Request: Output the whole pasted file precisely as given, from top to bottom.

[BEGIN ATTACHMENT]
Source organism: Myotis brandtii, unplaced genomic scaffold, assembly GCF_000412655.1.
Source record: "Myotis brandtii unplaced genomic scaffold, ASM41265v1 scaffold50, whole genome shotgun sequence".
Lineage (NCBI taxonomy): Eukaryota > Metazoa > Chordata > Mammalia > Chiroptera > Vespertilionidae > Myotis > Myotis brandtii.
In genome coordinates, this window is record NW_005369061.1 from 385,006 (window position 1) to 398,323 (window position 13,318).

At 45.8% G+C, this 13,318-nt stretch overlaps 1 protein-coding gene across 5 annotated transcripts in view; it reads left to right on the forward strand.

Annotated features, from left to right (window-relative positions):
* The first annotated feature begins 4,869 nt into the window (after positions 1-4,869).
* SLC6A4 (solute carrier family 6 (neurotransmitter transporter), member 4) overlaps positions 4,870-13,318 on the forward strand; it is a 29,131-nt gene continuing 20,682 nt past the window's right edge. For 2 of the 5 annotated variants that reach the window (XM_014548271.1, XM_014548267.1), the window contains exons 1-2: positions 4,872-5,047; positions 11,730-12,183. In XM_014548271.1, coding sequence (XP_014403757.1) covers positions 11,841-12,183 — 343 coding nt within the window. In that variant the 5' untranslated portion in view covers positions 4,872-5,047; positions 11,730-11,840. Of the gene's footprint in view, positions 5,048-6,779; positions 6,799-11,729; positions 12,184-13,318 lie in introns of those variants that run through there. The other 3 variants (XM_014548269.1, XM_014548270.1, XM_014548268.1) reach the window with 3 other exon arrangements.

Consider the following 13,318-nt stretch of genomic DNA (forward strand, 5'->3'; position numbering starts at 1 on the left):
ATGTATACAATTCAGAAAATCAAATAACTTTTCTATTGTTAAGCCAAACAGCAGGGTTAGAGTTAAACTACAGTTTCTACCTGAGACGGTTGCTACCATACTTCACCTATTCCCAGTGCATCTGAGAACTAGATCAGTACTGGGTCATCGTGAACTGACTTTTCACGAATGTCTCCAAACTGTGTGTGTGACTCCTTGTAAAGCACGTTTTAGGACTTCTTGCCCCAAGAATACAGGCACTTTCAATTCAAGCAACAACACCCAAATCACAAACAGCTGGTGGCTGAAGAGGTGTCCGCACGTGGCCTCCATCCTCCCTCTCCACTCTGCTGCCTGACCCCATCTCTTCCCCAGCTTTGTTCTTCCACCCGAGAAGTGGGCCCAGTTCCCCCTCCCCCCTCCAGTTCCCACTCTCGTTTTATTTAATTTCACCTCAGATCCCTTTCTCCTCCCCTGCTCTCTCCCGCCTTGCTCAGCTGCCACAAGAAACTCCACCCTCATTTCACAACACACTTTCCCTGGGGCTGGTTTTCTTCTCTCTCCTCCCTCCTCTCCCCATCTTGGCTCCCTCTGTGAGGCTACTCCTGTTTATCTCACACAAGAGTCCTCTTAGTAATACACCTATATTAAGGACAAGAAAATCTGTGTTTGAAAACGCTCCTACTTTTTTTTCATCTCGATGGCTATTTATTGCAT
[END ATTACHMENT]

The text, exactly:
Source organism: Myotis brandtii, unplaced genomic scaffold, assembly GCF_000412655.1.
Source record: "Myotis brandtii unplaced genomic scaffold, ASM41265v1 scaffold50, whole genome shotgun sequence".
Lineage (NCBI taxonomy): Eukaryota > Metazoa > Chordata > Mammalia > Chiroptera > Vespertilionidae > Myotis > Myotis brandtii.
In genome coordinates, this window is record NW_005369061.1 from 385,006 (window position 1) to 398,323 (window position 13,318).

At 45.8% G+C, this 13,318-nt stretch overlaps 1 protein-coding gene across 5 annotated transcripts in view; it reads left to right on the forward strand.

Annotated features, from left to right (window-relative positions):
* The first annotated feature begins 4,869 nt into the window (after positions 1-4,869).
* SLC6A4 (solute carrier family 6 (neurotransmitter transporter), member 4) overlaps positions 4,870-13,318 on the forward strand; it is a 29,131-nt gene continuing 20,682 nt past the window's right edge. For 2 of the 5 annotated variants that reach the window (XM_014548271.1, XM_014548267.1), the window contains exons 1-2: positions 4,872-5,047; positions 11,730-12,183. In XM_014548271.1, coding sequence (XP_014403757.1) covers positions 11,841-12,183 — 343 coding nt within the window. In that variant the 5' untranslated portion in view covers positions 4,872-5,047; positions 11,730-11,840. Of the gene's footprint in view, positions 5,048-6,779; positions 6,799-11,729; positions 12,184-13,318 lie in introns of those variants that run through there. The other 3 variants (XM_014548269.1, XM_014548270.1, XM_014548268.1) reach the window with 3 other exon arrangements.

Consider the following 13,318-nt stretch of genomic DNA (forward strand, 5'->3'; position numbering starts at 1 on the left):
ATGTATACAATTCAGAAAATCAAATAACTTTTCTATTGTTAAGCCAAACAGCAGGGTTAGAGTTAAACTACAGTTTCTACCTGAGACGGTTGCTACCATACTTCACCTATTCCCAGTGCATCTGAGAACTAGATCAGTACTGGGTCATCGTGAACTGACTTTTCACGAATGTCTCCAAACTGTGTGTGTGACTCCTTGTAAAGCACGTTTTAGGACTTCTTGCCCCAAGAATACAGGCACTTTCAATTCAAGCAACAACACCCAAATCACAAACAGCTGGTGGCTGAAGAGGTGTCCGCACGTGGCCTCCATCCTCCCTCTCCACTCTGCTGCCTGACCCCATCTCTTCCCCAGCTTTGTTCTTCCACCCGAGAAGTGGGCCCAGTTCCCCCTCCCCCCTCCAGTTCCCACTCTCGTTTTATTTAATTTCACCTCAGATCCCTTTCTCCTCCCCTGCTCTCTCCCGCCTTGCTCAGCTGCCACAAGAAACTCCACCCTCATTTCACAACACACTTTCCCTGGGGCTGGTTTTCTTCTCTCTCCTCCCTCCTCTCCCCATCTTGGCTCCCTCTGTGAGGCTACTCCTGTTTATCTCACACAAGAGTCCTCTTAGTAATACACCTATATTAAGGACAAGAAAATCTGTGTTTGAAAACGCTCCTACTTTTTTTTCATCTCGATGGCTATTTATTGCAT